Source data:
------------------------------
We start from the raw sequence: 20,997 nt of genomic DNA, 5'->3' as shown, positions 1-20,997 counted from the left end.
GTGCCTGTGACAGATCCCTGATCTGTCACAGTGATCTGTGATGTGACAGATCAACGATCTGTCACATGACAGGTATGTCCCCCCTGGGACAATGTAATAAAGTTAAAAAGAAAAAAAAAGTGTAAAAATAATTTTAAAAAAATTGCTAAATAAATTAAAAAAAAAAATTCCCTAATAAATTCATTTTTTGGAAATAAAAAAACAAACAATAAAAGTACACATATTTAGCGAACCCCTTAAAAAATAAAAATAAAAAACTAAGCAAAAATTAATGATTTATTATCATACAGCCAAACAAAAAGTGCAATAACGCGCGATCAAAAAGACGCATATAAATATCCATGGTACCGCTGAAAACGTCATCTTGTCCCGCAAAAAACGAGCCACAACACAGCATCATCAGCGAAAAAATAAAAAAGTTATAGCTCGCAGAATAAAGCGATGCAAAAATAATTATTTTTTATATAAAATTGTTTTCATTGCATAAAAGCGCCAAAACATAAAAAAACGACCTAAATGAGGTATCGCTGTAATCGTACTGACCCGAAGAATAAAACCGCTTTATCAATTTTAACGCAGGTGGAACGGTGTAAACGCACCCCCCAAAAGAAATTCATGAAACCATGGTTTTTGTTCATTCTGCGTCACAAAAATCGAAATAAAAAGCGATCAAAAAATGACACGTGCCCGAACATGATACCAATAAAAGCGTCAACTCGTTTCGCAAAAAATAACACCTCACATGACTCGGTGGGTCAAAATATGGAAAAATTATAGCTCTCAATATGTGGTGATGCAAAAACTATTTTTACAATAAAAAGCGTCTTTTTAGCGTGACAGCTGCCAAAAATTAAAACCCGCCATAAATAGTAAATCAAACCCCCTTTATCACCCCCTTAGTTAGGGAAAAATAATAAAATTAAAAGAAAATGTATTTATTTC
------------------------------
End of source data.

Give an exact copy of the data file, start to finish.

We start from the raw sequence: 20,997 nt of genomic DNA, 5'->3' as shown, positions 1-20,997 counted from the left end.
GTGCCTGTGACAGATCCCTGATCTGTCACAGTGATCTGTGATGTGACAGATCAACGATCTGTCACATGACAGGTATGTCCCCCCTGGGACAATGTAATAAAGTTAAAAAGAAAAAAAAAGTGTAAAAATAATTTTAAAAAAATTGCTAAATAAATTAAAAAAAAAAATTCCCTAATAAATTCATTTTTTGGAAATAAAAAAACAAACAATAAAAGTACACATATTTAGCGAACCCCTTAAAAAATAAAAATAAAAAACTAAGCAAAAATTAATGATTTATTATCATACAGCCAAACAAAAAGTGCAATAACGCGCGATCAAAAAGACGCATATAAATATCCATGGTACCGCTGAAAACGTCATCTTGTCCCGCAAAAAACGAGCCACAACACAGCATCATCAGCGAAAAAATAAAAAAGTTATAGCTCGCAGAATAAAGCGATGCAAAAATAATTATTTTTTATATAAAATTGTTTTCATTGCATAAAAGCGCCAAAACATAAAAAAACGACCTAAATGAGGTATCGCTGTAATCGTACTGACCCGAAGAATAAAACCGCTTTATCAATTTTAACGCAGGTGGAACGGTGTAAACGCACCCCCCAAAAGAAATTCATGAAACCATGGTTTTTGTTCATTCTGCGTCACAAAAATCGAAATAAAAAGCGATCAAAAAATGACACGTGCCCGAACATGATACCAATAAAAGCGTCAACTCGTTTCGCAAAAAATAACACCTCACATGACTCGGTGGGTCAAAATATGGAAAAATTATAGCTCTCAATATGTGGTGATGCAAAAACTATTTTTACAATAAAAAGCGTCTTTTTAGCGTGACAGCTGCCAAAAATTAAAACCCGCCATAAATAGTAAATCAAACCCCCTTTATCACCCCCTTAGTTAGGGAAAAATAATAAAATTAAAAGAAAATGTATTTATTTC